A clinical, radiological and statistical survey has been made of decompression sickness during the construction of the Dartford Tunnel. Over a period of two years, 1,200 men were employed on eight-hour shifts at pressures up to 28 pounds per square inch (p.s.i.). There were 689 cases of decompression sickness out of 122,000 compressions, an incidence of 0·56%. The majority of cases (94·9%) were simple “bends”. The remainder (5·1%) exhibited signs and symptoms other than pain and were more serious. All cases were successfully treated and no fatality or permanent disability occurred. In two serious cases, cysts in the lungs were discovered. It is suggested that these gave rise to air embolism when the subjects were decompressed, and pulmonary changes may contribute more than hitherto believed to the pathogenesis of bends. Some other clinical features are described, including “skin-mottling” and an association between bends and the site of an injury. The bends rate is higher for the back shift (3 p.m. to 11 p.m.) and the night shift (11 p.m. to 7 a.m.) than for the day shift. In the treatment of decompression sickness it appears to be more satisfactory to use the minimum pressure required for relief of symptoms followed by slow decompression with occasional “soaks”, than to attempt to drive the causative bubbles into solution with high pressures. During the contract the decompression tables recently prescribed by the Ministry of Labour were used. Evidence was obtained that they could be made safer, and that the two main assumptions on which they are based (that sickness will not occur at pressures below 18 p.s.i., and that a man saturates in four hours) may be incorrect. It is desirable to test tables based on 15 p.s.i. and eight-hour saturation. The existence of acclimatization to pressure was confirmed; it is such that the bends rate may fall in two to three weeks to 0·1% of the incidence on the first day of exposure. Acclimatization is lost again

  13. Attritional Rupture of the Little Finger Flexor Digitorum Profundus Tendon in the Carpal Tunnel in a Patient with Acromegaly.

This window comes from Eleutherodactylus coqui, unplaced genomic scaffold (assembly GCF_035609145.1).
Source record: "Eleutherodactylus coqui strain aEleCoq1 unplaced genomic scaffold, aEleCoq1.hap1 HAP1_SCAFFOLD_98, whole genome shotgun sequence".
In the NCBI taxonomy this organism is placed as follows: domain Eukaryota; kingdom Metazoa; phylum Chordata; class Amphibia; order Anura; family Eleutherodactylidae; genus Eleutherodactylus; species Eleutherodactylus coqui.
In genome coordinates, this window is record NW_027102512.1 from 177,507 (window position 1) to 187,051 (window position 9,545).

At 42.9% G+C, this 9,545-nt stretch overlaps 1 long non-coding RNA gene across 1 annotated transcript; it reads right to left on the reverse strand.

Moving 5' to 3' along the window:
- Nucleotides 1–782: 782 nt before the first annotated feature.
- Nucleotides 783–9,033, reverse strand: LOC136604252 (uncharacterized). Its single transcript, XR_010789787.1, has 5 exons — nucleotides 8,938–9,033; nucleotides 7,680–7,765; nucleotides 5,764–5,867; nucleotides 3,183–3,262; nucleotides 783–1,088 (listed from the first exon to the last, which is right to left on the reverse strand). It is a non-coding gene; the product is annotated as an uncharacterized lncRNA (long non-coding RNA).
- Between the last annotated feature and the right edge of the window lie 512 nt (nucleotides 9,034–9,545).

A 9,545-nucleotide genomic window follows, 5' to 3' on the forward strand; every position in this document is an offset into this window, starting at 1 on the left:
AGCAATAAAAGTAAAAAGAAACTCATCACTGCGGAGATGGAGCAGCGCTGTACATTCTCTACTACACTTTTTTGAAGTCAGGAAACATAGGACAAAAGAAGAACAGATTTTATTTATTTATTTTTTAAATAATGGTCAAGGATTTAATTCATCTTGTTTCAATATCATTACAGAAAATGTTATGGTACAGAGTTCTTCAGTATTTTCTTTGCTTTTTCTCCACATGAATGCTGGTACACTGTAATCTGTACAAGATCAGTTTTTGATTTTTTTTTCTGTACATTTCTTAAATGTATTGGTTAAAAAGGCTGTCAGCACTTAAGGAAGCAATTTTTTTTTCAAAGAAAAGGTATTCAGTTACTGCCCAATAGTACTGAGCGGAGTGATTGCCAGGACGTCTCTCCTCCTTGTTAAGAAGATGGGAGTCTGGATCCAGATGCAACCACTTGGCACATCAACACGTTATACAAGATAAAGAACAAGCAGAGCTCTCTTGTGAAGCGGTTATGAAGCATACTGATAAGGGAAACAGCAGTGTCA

PubMed

    Lee, Munn Yi Tina; Jin, Yeo Chong

    2016-02-01

    Spontaneous rupture of flexor tendons within the carpal tunnel is rare in the absence of rheumatoid arthritis. Other predisposing conditions such as gout, infection, pisotriquetrial osteoarthritis, as well as hook of hamate fracture non-union, have previously been reported. However, tendon ruptures of the hand in the presence of acromegaly, as well as spontaneous ruptures within the carpal tunnel, have not been described in the literature. PMID:27454510

  14. Subsynovial Connective Tissue is Sensitive to Surgical Interventions in a Rabbit Model of Carpal Tunnel Syndrome

    PubMed Central

    Sun, Yu-Long; Moriya, Tamami; Zhao, Chunfeng; Kirk, Ramona L.; Chikenji, Takako; Passe, Sandra M.; An, Kai-Nan; Amadio, Peter C.

    2011-01-01

    The most common histological finding in carpal tunnel syndrome (CTS) is non-inflammatory fibrosis and thickening of the subsynovial connective tissue (SSCT) in the tunnel. While the cause of SSCT fibrosis and the relationship of SSCT fibrosis and CTS are unknown, one hypothesis is that SSCT injury causes fibrosis, and that the fibrosis then leads to CTS. We investigated the sensitivity of the SSCT to injuries. Two types of surgical intervention were performed in a rabbit model: a skin incision with tendon laceration and SSCT stretching sufficient to damage the SSCT, and skin incision alone,. Twelve weeks after surgery, the rabbit carpal tunnel tissues were studied with immunochemistry for TGF-β receptors 1, 2, and 3, collagen III, and collagen VI. All TGF-β receptors were expressed. The percentages of the TGF-β receptors’ expressions were less in the control SSCT fibroblasts than in the fibroblasts from rabbits with surgical interventions. The surgical interventions did not result in any alteration of collagen III expression. However, both surgical interventions resulted in a significant decrease in collagen VI expression compared to the control group. The two surgical interventions achieved similar expression of TGF-β receptors and collagens. Our results provide evidence that the SSCT is sensitive to surgical interventions, even when these are modest. Since SSCT fibrosis is a hallmark of carpal tunnel syndrome, these data also suggest that such fibrosis could result from relatively minor trauma. PMID:22009518